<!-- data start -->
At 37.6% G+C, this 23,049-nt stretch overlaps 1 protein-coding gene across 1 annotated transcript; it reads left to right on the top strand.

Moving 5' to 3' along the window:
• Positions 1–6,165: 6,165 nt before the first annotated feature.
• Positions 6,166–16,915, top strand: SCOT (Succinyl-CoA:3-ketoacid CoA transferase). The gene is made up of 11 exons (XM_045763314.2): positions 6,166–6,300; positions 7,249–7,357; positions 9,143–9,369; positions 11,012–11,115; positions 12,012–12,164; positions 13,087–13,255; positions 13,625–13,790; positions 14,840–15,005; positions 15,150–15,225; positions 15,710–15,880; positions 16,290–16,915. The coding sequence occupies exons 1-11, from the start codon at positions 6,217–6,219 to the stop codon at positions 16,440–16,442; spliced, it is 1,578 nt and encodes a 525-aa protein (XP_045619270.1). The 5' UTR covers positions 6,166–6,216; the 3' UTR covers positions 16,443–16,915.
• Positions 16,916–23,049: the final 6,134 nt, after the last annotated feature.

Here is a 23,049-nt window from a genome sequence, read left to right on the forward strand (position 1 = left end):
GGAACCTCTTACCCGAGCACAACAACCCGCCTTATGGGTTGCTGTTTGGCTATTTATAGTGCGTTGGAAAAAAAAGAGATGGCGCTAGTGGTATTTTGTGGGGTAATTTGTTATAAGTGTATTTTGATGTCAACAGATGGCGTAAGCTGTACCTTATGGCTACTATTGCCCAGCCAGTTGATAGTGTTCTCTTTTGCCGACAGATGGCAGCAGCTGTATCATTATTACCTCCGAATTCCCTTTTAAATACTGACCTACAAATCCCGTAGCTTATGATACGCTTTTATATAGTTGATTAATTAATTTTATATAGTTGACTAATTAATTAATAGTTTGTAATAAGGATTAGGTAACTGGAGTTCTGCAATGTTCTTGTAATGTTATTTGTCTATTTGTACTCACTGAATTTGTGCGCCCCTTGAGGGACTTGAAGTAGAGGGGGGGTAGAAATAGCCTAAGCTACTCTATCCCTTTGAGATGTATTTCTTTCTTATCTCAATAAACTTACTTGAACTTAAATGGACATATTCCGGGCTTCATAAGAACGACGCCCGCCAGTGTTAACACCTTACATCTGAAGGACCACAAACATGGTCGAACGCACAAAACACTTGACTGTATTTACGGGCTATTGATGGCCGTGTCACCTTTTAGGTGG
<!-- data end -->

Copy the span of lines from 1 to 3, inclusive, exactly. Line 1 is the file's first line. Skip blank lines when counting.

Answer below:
At 37.6% G+C, this 23,049-nt stretch overlaps 1 protein-coding gene across 1 annotated transcript; it reads left to right on the top strand.

Moving 5' to 3' along the window:
• Positions 1–6,165: 6,165 nt before the first annotated feature.